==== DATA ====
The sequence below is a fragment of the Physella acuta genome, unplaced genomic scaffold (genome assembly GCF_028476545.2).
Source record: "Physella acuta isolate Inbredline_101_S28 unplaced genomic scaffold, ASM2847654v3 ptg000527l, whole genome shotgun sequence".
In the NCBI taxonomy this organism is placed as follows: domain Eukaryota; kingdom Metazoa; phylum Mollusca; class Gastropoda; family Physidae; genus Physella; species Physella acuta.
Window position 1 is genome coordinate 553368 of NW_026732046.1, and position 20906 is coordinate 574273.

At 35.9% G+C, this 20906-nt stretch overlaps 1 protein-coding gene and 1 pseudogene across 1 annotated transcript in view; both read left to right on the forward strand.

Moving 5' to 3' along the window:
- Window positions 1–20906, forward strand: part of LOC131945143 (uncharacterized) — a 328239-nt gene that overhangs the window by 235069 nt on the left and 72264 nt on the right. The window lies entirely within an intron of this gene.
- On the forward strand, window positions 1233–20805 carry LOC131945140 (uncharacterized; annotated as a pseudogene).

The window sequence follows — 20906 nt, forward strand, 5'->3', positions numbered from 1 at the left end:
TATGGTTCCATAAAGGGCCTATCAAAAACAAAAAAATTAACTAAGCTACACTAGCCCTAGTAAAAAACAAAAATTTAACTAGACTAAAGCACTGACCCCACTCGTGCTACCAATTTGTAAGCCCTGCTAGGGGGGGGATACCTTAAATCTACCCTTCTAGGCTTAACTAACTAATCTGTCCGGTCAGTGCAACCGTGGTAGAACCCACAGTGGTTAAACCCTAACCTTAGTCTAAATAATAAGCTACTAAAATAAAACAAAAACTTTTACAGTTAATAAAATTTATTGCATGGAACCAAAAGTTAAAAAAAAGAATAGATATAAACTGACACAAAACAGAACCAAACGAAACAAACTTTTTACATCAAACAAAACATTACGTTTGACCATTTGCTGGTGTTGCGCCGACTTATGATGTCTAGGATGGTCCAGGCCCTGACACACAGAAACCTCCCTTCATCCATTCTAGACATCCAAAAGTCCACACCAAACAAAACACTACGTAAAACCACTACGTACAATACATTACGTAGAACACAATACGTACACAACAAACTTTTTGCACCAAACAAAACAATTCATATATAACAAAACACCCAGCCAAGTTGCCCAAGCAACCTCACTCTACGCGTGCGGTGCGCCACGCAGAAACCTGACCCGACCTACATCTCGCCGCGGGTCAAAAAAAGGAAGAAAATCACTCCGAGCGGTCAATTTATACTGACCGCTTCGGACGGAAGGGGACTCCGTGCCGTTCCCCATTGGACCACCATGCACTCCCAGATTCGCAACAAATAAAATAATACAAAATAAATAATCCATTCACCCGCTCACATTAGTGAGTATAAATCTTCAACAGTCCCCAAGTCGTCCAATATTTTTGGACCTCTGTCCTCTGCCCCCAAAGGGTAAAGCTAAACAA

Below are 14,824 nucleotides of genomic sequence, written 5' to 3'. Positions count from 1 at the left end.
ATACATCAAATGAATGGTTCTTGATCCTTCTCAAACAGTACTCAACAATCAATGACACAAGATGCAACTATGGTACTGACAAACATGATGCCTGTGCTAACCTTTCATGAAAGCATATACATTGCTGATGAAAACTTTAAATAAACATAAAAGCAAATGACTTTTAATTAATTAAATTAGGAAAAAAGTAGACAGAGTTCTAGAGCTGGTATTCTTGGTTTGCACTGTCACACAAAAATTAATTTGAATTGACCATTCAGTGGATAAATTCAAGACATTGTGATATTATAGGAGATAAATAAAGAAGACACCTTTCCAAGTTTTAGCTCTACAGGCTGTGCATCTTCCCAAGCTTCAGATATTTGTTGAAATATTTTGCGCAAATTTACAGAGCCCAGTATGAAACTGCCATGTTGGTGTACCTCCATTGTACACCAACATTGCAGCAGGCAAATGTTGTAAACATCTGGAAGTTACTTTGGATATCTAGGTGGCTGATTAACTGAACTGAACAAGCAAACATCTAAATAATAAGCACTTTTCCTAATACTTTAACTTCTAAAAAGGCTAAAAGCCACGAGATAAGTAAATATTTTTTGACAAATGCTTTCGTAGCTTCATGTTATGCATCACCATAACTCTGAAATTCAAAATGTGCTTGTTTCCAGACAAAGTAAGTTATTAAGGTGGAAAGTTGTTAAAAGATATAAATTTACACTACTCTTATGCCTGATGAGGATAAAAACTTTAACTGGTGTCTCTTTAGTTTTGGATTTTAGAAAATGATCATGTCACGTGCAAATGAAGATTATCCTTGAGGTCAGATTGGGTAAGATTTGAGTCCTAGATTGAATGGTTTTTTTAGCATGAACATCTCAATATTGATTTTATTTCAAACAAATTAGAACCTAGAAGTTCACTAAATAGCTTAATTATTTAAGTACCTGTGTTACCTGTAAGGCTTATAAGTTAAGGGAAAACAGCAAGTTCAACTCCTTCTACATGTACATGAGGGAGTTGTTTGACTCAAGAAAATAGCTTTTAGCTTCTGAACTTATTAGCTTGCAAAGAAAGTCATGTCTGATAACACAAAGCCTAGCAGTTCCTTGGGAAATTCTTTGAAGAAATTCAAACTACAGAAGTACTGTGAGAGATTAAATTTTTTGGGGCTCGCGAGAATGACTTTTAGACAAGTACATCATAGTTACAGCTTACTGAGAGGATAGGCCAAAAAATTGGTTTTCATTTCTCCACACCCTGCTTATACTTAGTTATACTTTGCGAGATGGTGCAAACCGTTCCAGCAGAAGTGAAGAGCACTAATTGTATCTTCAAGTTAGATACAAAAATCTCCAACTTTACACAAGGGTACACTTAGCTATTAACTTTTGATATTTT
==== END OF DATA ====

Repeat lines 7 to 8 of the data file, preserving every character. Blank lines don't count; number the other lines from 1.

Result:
- Window positions 1–20906, forward strand: part of LOC131945143 (uncharacterized) — a 328239-nt gene that overhangs the window by 235069 nt on the left and 72264 nt on the right. The window lies entirely within an intron of this gene.
- On the forward strand, window positions 1233–20805 carry LOC131945140 (uncharacterized; annotated as a pseudogene).